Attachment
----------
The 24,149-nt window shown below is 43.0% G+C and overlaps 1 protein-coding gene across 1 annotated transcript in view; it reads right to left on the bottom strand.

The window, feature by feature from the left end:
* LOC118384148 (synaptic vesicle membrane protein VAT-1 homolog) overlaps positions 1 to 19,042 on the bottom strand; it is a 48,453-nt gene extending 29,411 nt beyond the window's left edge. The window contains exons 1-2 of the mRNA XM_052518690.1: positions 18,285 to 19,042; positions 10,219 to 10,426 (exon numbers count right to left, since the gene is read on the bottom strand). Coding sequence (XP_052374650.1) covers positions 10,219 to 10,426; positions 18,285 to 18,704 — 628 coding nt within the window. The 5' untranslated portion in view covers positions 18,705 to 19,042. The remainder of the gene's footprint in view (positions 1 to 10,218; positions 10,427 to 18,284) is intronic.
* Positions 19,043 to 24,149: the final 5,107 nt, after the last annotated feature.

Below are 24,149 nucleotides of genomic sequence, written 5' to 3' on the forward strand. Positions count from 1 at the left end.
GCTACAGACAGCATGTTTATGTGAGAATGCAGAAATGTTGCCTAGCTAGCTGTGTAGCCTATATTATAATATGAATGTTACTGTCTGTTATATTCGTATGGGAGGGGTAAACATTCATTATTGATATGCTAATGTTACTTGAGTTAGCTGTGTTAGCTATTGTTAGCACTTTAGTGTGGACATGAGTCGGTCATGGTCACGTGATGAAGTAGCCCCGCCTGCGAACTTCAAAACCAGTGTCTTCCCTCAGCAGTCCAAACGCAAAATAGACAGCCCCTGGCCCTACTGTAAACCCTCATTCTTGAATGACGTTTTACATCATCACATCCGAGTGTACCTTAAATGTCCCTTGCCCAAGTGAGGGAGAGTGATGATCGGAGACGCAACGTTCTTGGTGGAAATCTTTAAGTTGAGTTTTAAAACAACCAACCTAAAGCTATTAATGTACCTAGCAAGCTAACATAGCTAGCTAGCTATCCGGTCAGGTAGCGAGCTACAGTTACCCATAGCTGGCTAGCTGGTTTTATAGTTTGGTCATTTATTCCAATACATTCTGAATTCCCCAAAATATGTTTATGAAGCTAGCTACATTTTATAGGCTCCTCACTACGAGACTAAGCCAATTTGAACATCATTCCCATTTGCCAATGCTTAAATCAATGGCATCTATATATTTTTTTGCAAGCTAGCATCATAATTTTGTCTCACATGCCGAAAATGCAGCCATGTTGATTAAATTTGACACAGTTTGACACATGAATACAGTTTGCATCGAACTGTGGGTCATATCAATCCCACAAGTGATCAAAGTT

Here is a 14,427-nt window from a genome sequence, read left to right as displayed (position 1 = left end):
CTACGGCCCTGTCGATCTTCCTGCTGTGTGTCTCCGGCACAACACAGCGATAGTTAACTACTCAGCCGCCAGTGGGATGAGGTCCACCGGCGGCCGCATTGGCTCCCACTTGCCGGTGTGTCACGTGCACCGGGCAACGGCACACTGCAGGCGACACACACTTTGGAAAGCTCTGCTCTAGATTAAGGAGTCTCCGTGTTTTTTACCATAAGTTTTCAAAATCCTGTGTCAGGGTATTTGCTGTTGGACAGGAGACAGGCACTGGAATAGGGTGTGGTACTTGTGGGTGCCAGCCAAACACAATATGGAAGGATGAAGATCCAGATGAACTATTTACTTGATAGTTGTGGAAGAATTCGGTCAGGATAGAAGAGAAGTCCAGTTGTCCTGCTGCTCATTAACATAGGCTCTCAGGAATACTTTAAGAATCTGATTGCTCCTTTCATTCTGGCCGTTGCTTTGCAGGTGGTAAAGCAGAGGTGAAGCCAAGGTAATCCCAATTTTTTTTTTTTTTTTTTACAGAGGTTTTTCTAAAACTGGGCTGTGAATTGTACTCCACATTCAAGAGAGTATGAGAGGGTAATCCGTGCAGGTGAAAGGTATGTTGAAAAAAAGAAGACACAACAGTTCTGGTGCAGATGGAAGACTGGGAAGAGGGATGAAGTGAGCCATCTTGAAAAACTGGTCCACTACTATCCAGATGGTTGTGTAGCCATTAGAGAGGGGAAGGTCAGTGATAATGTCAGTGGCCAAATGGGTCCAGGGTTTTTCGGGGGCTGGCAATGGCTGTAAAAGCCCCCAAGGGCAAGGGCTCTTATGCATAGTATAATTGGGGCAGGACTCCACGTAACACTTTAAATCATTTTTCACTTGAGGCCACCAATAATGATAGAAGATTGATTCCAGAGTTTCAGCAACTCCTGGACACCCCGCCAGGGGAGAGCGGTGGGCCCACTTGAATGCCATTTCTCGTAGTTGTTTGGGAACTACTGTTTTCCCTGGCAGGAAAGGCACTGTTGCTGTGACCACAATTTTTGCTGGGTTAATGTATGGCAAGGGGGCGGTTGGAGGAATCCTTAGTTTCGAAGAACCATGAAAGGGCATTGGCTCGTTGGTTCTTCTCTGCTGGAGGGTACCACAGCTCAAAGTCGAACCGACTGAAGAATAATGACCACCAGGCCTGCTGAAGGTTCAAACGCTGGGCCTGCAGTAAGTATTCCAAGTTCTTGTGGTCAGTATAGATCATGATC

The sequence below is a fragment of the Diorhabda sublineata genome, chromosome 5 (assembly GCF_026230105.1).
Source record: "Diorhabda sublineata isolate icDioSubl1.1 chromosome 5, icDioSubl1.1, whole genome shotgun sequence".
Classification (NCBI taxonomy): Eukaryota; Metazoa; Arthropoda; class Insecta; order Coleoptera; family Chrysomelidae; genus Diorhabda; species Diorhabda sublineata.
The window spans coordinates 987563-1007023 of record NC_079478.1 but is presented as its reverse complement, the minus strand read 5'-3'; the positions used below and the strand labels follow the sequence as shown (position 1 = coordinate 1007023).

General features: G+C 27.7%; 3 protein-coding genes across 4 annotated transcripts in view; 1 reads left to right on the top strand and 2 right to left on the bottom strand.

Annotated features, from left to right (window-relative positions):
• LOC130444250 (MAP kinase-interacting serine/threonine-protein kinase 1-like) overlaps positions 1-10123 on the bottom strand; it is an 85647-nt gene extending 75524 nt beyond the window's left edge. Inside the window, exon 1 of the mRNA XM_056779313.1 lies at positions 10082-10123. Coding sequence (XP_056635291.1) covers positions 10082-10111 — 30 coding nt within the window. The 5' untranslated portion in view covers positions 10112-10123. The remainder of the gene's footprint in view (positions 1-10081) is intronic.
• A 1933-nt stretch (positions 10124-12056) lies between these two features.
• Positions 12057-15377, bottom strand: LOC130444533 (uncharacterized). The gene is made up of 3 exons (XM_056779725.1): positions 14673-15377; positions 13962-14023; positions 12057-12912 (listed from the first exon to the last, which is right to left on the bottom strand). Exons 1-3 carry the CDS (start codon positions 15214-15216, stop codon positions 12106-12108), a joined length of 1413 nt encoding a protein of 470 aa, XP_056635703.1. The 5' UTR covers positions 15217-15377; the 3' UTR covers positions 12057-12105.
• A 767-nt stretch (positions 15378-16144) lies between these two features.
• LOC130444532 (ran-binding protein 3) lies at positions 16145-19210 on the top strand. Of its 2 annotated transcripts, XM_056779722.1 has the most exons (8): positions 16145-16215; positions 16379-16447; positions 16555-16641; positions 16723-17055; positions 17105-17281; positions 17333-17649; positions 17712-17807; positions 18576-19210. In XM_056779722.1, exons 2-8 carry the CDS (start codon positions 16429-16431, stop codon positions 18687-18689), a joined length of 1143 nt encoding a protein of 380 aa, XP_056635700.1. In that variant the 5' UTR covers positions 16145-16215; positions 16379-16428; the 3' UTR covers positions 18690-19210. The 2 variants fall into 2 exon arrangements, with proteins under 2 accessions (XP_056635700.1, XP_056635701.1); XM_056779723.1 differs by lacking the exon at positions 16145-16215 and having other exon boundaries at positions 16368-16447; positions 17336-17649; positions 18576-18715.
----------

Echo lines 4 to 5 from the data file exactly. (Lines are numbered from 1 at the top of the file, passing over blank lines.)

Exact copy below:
* Positions 19,043 to 24,149: the final 5,107 nt, after the last annotated feature.

Below are 24,149 nucleotides of genomic sequence, written 5' to 3' on the forward strand. Positions count from 1 at the left end.